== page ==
From: Allison Winter, ENN
Published September 24, 2013 01:16 PM

Cuckoo Finches Trick Host Parents into Raising their Young

Brood parasitism is found among bird, fish, and insect species and involves the manipulation and use of host individuals to raise the young of the brood-parasite. Who knew the animal kingdom had foster parents and free babysitters?


Species do this in order to relieve themselves from parental responsibilities like rearing young, building nests, or spending more time foraging for food. The concept also plays true to the adage "don't put all your eggs in one basket," in the sense that by separating your eggs, there is less of a risk if a predator were to enter the situation.

While you might think you should separate all of your eggs, a new analysis finds that by laying more than one egg in the victim's nest, Cuckoo finches have a better chance of fooling host parents into fostering their parasitic young.

Dr Martin Stevens from the University of Exeter and Dr Claire Spottiswoode from the University of Cambridge, with Dr Jolyon Troscianko at the University of Exeter, demonstrated that when African cuckoo finch females lay more than one egg in the same nest of their African tawny-flanked prinia hosts, the foster parents find it harder to tell their own eggs from the imposter’s.

The host is therefore less likely to reject the parasite's eggs, such that the parasitic chick is raised for free at the host's expense.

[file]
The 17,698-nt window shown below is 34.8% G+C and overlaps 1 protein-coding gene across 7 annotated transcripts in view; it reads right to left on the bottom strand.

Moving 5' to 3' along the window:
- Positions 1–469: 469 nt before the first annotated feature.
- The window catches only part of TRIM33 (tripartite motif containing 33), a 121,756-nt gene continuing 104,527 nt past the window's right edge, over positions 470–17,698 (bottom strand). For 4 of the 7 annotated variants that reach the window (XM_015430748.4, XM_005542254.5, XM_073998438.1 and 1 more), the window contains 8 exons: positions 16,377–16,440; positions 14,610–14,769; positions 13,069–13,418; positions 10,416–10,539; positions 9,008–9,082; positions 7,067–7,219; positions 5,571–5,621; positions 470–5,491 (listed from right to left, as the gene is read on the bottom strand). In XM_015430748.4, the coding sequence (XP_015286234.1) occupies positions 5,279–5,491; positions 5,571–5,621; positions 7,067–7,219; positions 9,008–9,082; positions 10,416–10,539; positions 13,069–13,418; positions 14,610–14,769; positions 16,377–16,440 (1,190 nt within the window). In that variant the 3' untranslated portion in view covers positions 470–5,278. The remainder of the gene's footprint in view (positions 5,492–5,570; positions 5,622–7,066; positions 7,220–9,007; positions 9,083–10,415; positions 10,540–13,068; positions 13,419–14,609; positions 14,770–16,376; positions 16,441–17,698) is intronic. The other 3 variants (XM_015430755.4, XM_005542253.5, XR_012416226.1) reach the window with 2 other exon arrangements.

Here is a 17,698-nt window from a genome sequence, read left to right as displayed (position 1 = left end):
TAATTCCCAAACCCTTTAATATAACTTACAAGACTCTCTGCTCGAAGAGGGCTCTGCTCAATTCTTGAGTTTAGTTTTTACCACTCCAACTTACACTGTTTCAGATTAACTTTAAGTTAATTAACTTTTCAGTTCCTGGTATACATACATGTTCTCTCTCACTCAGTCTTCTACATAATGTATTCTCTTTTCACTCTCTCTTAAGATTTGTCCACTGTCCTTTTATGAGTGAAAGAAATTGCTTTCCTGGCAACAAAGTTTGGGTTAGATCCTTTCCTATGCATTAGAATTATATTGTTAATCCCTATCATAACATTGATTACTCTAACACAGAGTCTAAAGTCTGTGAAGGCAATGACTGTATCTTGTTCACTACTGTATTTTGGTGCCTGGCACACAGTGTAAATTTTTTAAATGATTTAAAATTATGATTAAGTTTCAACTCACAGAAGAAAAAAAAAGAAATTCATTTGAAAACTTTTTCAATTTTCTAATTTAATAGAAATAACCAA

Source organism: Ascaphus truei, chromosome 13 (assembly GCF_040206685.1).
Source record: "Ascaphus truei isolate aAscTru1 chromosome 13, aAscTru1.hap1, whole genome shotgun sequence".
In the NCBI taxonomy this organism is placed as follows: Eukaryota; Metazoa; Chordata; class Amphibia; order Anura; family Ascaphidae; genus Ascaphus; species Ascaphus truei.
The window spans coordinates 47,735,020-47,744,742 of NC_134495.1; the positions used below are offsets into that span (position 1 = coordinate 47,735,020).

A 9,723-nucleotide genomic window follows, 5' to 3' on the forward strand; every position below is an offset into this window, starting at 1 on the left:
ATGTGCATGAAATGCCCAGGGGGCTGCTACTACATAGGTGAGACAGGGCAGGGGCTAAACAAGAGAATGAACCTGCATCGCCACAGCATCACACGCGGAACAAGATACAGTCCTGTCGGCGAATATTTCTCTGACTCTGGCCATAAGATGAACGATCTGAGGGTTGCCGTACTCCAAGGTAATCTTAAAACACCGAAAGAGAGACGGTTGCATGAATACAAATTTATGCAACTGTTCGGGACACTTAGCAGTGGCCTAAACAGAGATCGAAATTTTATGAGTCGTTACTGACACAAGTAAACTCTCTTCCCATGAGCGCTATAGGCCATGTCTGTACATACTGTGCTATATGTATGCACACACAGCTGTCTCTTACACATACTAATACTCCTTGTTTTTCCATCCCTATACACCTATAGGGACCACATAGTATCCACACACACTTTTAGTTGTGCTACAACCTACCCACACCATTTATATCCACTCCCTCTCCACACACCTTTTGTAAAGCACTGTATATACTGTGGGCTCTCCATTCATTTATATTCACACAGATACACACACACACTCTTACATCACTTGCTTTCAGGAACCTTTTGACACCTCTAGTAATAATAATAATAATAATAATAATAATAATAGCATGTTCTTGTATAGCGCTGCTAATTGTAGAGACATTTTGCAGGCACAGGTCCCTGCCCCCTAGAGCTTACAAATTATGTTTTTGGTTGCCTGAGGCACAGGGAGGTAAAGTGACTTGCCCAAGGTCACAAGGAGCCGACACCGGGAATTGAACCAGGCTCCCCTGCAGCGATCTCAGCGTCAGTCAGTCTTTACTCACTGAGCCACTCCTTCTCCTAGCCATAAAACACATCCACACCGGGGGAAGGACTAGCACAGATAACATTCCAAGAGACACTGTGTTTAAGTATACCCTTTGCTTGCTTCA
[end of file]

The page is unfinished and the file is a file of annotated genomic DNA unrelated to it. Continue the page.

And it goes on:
Host parents often have difficulty in distinguishing parasitic eggs from their own because cuckoo finches lay eggs that beautifully mimic those of their hosts. Such mimicry has evolved to combat egg rejection by picky parents who remove foreign eggs from their nests.

Egg rejection depends on hosts accurately discriminating parasitic eggs from their own. Not only do the hosts have to distinguish egg colors and patterns, but also the different sizes.

The presence of multiple parasite eggs in the nest causes hosts to be uncertain about which eggs belong to them and which are imposters, because these sensory and cognitive mechanisms conflict with one another.

Dr Stevens said: "Our work shows that by laying multiple eggs in each host nest, the cuckoo finch has evolved a novel strategy, in addition to egg mimicry, to defeat host defences and increase its reproductive success."

The study, Repeated targeting of the same hosts by a brood parasite compromises host egg rejection, has been published in Nature Communications.

Read more at the University of Exeter.

Nest image via Shutterstock.

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